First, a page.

The 49ers dealt with numerous frustrating issues last Sunday against the Vikings. They had too many turnovers, the offense stalled out and blew some great Kyle Williams kick returns, and the defense was chewed up by Kyle Rudolph and Percy Harvin.
I wanted to focus on Percy Harvin in this post. It seemed like had the Vikings wanted to, they could have run the wide receiver swing pass all day long, and the 49ers would not have been able to stop it. In reality they did not run it all that frequently. They just had enough success each time that it seemed like a lot. It turns out from what I saw in the video, they ran the swing pass twice and then actually mixed in more wide receiver screens.
I decided to take a look at the two most notable swing passes. It turns out they were run from the same basic play (at least as far as the film shows us). In reviewing them, much like Jim Harbaugh said, it was some basic breakdown that put Percy Harvin in space. One does not want Percy Harvin holding onto the ball in space.
The first play was the second offensive play of the game, with 14:22 left in the first quarter. The next three pictures break down the opening of the play that netted Harvin 12 yards. Thanks to the Game Rewind All-22 on iPad, I got to have a little bit of fun with colors, arrows and circles. I was like a kid in a candy store!
Harvin is lined up at the bottom of the screen (blue circle) and I believe that is Carlos Rogers (red circle) covering him. Prior to the snap Harvin began what looked to be a reverse. When Harvin went in motion, Rogers started waving his arm, which would appear to have been an indication for someone on the other side to keep an eye on him. He did that because he was playing zone coverage, dropping back a few spots.
The corner on the other side (not circled) drops back in what appeared to be man-to-man coverage. Aldon Smith (yellow circle) appears to be on a delayed blitz, although given Rogers zone coverage and hand-waving, he might have been the one who erred on this play.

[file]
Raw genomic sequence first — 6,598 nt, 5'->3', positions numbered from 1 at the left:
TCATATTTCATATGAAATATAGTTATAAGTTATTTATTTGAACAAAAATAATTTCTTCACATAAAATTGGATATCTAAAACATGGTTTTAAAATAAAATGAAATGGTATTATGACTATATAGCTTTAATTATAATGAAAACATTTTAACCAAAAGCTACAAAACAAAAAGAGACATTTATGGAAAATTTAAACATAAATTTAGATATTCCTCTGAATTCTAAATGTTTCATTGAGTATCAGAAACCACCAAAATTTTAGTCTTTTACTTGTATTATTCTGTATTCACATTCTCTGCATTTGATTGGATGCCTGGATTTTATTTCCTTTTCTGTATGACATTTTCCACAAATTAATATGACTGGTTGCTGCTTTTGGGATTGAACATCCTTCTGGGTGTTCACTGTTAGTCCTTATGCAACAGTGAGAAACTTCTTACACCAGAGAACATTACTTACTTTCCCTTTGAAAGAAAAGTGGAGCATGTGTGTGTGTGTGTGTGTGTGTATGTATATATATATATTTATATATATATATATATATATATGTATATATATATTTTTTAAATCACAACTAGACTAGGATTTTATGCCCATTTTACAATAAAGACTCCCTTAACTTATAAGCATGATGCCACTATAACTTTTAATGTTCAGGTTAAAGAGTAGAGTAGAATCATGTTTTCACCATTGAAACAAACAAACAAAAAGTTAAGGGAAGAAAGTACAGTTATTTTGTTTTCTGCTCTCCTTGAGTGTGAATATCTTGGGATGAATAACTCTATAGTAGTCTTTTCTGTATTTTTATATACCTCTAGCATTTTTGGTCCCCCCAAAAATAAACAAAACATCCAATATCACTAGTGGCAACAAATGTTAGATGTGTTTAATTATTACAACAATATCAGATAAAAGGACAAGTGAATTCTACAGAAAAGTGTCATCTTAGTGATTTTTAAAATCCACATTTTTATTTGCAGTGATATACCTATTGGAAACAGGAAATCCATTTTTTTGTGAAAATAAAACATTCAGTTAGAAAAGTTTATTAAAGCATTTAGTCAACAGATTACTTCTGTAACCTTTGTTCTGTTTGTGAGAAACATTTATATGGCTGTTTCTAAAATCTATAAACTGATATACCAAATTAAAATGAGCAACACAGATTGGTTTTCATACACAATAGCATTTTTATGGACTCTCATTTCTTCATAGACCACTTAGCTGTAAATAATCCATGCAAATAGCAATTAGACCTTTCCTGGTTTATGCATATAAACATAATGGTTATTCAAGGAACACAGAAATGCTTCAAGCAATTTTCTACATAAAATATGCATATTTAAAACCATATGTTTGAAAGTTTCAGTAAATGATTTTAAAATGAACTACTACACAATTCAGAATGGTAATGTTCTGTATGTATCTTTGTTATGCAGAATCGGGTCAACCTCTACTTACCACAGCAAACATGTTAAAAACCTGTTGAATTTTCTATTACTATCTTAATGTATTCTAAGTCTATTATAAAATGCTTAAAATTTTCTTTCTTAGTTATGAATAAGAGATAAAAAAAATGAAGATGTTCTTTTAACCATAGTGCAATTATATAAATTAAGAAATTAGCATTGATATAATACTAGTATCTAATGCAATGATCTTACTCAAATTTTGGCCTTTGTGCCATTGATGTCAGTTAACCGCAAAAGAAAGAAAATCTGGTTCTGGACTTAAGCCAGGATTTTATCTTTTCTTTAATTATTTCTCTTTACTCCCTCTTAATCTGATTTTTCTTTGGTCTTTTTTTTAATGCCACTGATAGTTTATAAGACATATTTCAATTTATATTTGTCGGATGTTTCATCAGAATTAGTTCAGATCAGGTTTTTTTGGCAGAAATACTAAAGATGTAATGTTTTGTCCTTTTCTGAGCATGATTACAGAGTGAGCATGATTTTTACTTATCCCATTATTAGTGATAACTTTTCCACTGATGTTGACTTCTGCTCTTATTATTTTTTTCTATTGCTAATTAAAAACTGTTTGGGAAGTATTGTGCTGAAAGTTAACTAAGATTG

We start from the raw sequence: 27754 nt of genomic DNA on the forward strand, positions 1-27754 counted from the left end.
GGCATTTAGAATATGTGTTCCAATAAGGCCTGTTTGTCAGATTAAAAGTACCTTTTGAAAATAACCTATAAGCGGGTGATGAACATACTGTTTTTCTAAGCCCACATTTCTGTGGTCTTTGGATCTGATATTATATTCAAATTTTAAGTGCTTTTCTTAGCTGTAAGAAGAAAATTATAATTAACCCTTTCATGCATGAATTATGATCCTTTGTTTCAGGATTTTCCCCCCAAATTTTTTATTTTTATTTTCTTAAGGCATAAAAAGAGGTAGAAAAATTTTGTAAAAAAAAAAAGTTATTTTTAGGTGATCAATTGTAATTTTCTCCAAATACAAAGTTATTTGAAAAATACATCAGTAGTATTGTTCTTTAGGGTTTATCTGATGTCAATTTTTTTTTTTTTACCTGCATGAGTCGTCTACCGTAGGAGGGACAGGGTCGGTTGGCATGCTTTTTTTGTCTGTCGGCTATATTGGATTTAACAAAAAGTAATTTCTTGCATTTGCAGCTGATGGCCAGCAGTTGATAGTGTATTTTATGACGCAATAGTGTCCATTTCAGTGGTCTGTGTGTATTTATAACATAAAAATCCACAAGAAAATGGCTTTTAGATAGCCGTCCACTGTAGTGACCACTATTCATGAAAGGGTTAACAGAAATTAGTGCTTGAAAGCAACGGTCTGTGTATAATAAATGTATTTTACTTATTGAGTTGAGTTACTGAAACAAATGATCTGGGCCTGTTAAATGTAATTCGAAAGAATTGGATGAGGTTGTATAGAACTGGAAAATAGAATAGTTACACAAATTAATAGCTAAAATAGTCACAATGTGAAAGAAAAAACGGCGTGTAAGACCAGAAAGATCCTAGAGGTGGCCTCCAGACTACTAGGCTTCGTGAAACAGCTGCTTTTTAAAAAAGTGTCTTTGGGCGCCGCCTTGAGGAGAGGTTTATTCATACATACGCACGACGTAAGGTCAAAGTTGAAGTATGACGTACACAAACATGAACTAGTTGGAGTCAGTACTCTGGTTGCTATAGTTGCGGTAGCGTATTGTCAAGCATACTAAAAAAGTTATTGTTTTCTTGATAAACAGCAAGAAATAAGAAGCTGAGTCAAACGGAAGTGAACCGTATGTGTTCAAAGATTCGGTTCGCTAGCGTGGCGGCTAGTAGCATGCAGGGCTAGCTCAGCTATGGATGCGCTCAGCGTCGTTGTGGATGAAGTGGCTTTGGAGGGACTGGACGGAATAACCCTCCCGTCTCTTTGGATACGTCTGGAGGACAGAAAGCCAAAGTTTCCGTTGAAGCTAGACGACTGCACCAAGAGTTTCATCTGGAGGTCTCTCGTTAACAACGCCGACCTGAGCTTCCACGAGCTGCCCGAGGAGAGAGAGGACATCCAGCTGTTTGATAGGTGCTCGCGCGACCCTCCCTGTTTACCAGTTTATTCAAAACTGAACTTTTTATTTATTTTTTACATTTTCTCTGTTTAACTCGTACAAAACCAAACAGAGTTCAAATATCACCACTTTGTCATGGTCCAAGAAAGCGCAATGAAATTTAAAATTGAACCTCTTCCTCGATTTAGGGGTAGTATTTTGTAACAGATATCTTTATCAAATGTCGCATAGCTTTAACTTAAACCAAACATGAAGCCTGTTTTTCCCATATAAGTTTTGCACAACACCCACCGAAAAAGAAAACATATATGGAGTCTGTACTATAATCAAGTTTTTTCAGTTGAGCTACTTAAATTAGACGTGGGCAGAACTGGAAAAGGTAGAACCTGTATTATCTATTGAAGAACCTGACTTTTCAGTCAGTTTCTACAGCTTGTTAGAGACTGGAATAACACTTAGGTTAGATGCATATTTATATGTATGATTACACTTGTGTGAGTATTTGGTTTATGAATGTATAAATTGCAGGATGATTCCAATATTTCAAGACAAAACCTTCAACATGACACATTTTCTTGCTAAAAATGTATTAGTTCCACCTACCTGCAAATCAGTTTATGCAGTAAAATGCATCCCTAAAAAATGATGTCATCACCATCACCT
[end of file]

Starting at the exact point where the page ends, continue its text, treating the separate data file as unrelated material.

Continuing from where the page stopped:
This second picture shows Rogers (red) in his zone, Harvin (blue) coming around the bottom, Smith (yellow) delayed for a minute and the other corner covering his receiver (white). Shortly after this second picture, Aldon Smith began pushing towards the quarterback. Looking at this picture, it seems like he probably should have been keeping a closer eye on Harvin and shutting down the back end of this developing play.
In this final picture, Aldon Smith (yellow) has engaged the offensive line in his attempts to get to the quarterback. This leaves some space for Percy Harvin (blue) to slide around the end of the line into space. In case you missed it, that white circle is all the open yards for Harvin.
We can't tell Aldon Smith's specific assignment for certain without knowing the play-calling on defense. However, in reviewing just these pictures, it seems like he was the one responsible for sliding outside on Harvin. None of us can say this with 100% certainty, but it seems like a reasonable inference.
On to the second play...
This second play sees the Vikings running what appeared to be the same play with 5:35 left in the third quarter. It picked up seven yards and the first down. As you can see, I got a little too crazy with the colors. Here is a breakdown by color.
Red/Blue: The corner is in man coverage. When Harvin (blue) began moving in motion, the corner immediately began crossing the field to mirror him.
Black: The two black circles mark the Vikings tight end and the 49ers outside linebacker that dropped in coverage on him. This wasn't essential to the play, but it did seem to clear some space and help to freeze the 49ers inside linebackers to some extent.
In this second picture, we see Peterson in the middle just past the line of scrimmage, with Bowman (left) and Willis (right) both eyeing him. They both appeared to be in a zone type of coverage as they were waiting on Peterson. The problem is that the 49ers corner is behind them trying to get to Percy Harvin, who again has space. The 49ers corner was coming at a poor angle, and an open Harvin was able to scoot for the first down.
In this second version of the play, it seems like Patrick Willis probably should have cut over to cover Harvin coming out of the backfield. Again, we cannot say what should have happened with 100% certainty because we don't know the intended assignments. However, just based on these plays, Willis would seem to be the proper man to hep on this play. His role could have meant looking for somebody else coming off the line, but it would appear that all pertinent parties were covered or otherwise engaged.
In looking at both of these plays, it really does just seem like a mental mistake by Aldon Smith and Patrick Willis. While I am not certain of that, the film seems to reveal that to a certain extent.